As part of a publicity plan, a shortwave broadcast transmitter was installed on the plane for its inaugural flight across the Pacific. This transmitter was the previously used light weight unit, known as W10XCX & W10XFH for the balloon flights during the past two years, though it was repaired and modified, with a power increase from 8 watts up to 100 watts. A new callsign was allocated, this time WOEH.
The farewell ceremony in Los Angeles for the commencement of the inaugural flight was a gala event. The Captain, with the family name Musick, read a congratulatory letter from President Franklin Delano Roosevelt, there was band music, and the usual speeches from participating dignitaries.
The China Clipper flew out of Los Angeles California on Friday afternoon November 22, 1935 with a cargo of postal mail numbering 110,000 items, as well as two personnel from the NBC radio network, an engineer and an announcer. The first leg of the flight was to Honolulu, a journey of two thousand four hundred miles, a flight of eighteen hours, at an air speed of 125 miles per hour.
The first official flight of the China Clipper, from Los Angeles in California to Manila in the Philippines, took almost sixty hours of total flying time, for a distance of more than seven thousand miles. Overnight stops took place at Honolulu, Midway Island, Wake Island, and Guam, with the final destination for this historic pioneering flight at Manila.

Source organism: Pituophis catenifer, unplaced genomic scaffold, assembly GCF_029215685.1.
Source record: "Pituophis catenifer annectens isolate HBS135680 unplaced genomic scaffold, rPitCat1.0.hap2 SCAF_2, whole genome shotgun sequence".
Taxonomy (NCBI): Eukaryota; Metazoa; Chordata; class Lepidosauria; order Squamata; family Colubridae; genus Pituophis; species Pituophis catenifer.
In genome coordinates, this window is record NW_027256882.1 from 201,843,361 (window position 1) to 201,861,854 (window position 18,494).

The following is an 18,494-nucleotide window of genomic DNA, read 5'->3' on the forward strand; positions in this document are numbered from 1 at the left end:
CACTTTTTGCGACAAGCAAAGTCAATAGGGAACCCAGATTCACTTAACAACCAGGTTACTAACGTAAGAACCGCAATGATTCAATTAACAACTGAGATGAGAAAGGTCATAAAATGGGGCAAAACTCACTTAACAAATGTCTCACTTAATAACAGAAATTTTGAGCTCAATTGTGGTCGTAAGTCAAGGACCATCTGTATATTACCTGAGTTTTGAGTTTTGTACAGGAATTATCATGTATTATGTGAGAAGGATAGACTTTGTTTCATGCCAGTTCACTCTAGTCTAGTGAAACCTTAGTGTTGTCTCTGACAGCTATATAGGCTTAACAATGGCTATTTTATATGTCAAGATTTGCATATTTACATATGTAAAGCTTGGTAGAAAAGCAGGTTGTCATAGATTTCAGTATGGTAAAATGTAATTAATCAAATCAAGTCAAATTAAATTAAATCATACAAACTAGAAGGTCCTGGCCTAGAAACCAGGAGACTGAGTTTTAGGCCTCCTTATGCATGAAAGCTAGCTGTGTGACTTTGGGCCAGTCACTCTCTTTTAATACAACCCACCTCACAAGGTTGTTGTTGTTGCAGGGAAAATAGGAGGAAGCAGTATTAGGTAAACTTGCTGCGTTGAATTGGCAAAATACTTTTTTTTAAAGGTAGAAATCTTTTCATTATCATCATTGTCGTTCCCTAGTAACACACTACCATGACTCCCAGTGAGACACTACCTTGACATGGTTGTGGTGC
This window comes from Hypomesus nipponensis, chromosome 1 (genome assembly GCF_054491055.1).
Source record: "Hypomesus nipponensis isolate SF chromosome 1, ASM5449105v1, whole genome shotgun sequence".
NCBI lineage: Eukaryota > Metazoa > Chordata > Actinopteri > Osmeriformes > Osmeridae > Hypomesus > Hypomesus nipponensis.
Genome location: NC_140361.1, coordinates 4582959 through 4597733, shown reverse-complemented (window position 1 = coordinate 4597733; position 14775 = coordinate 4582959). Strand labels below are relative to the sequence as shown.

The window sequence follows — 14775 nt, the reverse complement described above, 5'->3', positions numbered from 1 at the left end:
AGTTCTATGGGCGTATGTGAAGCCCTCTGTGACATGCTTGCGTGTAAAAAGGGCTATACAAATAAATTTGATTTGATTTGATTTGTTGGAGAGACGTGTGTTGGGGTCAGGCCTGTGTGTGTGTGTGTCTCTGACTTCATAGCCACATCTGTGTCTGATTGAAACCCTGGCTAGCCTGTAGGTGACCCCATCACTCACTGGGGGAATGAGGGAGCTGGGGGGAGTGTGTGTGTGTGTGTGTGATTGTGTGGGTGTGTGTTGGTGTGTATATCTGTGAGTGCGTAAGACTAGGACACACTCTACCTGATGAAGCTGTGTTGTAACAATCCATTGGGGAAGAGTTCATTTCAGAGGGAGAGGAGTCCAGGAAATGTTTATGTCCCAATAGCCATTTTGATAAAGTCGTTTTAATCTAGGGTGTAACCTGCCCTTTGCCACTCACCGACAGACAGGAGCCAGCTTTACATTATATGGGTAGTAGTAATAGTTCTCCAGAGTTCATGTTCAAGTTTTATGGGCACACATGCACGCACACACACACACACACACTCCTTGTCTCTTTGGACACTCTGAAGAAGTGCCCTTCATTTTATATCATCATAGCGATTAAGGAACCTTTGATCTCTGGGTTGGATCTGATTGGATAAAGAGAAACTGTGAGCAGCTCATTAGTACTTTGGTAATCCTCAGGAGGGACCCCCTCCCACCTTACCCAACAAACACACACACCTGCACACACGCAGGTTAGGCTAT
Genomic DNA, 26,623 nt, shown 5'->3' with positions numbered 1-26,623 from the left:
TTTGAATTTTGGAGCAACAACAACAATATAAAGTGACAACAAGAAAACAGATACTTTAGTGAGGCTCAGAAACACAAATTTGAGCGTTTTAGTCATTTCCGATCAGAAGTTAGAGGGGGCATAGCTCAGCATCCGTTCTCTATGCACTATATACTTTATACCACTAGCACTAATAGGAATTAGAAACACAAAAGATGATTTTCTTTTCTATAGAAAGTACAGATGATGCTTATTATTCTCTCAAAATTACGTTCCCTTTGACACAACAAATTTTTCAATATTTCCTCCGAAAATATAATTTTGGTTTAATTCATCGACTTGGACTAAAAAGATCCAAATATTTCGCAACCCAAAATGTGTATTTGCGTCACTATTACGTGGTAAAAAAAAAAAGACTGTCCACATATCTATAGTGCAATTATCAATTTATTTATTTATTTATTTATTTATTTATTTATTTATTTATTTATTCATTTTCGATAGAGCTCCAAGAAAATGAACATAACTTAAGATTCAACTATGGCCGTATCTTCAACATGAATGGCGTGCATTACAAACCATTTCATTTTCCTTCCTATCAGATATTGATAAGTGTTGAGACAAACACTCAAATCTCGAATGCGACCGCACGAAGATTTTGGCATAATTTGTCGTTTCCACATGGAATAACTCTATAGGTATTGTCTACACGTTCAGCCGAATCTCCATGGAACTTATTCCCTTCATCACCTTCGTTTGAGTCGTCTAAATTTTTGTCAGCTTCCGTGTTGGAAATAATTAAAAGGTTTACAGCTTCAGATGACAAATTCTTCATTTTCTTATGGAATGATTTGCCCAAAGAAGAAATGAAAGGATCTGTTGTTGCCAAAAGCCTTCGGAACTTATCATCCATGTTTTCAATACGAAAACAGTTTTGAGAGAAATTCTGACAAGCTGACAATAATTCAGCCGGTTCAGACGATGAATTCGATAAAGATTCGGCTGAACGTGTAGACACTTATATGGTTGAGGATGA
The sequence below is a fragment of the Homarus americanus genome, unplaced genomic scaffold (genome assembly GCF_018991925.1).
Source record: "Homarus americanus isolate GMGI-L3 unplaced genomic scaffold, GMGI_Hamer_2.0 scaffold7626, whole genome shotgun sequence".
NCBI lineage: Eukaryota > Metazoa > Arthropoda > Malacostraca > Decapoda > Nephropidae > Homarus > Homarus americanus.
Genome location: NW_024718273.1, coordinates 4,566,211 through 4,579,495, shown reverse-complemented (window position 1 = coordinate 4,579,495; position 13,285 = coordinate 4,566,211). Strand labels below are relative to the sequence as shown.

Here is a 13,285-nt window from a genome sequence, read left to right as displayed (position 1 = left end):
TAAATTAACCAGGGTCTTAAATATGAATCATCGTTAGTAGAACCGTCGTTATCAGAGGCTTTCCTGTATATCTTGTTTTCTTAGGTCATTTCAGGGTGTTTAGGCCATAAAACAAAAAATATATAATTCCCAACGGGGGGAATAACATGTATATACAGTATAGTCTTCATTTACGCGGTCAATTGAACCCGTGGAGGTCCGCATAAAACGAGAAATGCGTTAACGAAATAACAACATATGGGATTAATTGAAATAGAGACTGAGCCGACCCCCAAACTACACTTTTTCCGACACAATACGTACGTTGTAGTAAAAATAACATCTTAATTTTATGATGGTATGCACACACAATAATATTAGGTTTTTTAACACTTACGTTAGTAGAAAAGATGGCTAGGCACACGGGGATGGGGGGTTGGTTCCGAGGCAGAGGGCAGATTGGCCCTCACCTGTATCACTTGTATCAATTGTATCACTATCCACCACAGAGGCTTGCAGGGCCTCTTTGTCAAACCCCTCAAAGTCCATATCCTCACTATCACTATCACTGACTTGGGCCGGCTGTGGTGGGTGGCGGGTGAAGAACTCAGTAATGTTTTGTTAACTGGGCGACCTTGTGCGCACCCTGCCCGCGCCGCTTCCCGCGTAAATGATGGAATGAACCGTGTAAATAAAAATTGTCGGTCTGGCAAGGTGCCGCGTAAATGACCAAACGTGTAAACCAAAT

En route, the transmitter WOEH was in use for progressive radio broadcasts to nearby radio stations. On several occasions, these broadcasts were picked up and relayed back to the United States for network mediumwave coverage. One such broadcast was taken on relay by the RCA communication station located at Kahuku on the northern tip of the island of Oahu.
Other noted broadcasts were made from Midway Island and also Wake Island. As the China Clipper was nearing Manila on this first occasion, the NBC personnel aboard the plane made a broadcast specifically to the well known mediumwave station KZRM in Manila.
During the following year, 1936, the NBC portable shortwave transmitter WOEH was transferred into a Douglas DC plane for a flight to Alaska piloted by the well known aviation entrepreneur, Howard Hughes. Program relays were arranged with the RCA stations at Bolinas in California, KEE on 7715 kHz and KEI on 9490 kHz.
Later in the same year, Howard Hughes made another memorable flight in a low winged monoplane from New York to Paris. With him on this occasion also was the same 100 watt transmitter, WOEH. Relay broadcasts in the United States were arranged through the RCA receiving station located at Riverside on Long Island.
Even though the relay broadcasts from the transmitter WOEH were heard by international radio monitors throughout the United States and in the South Pacific, there are no known QSLs verifying these transmissions.
No, that was not the end of transmitter WOEH. During the next year, 1937, it was incorporated into the electronic equipment of another radio broadcasting station that was on the air in the Pacific and later in Europe. More about that next week.
(AWE Wavescan/NWS51 via Adrian Peterson)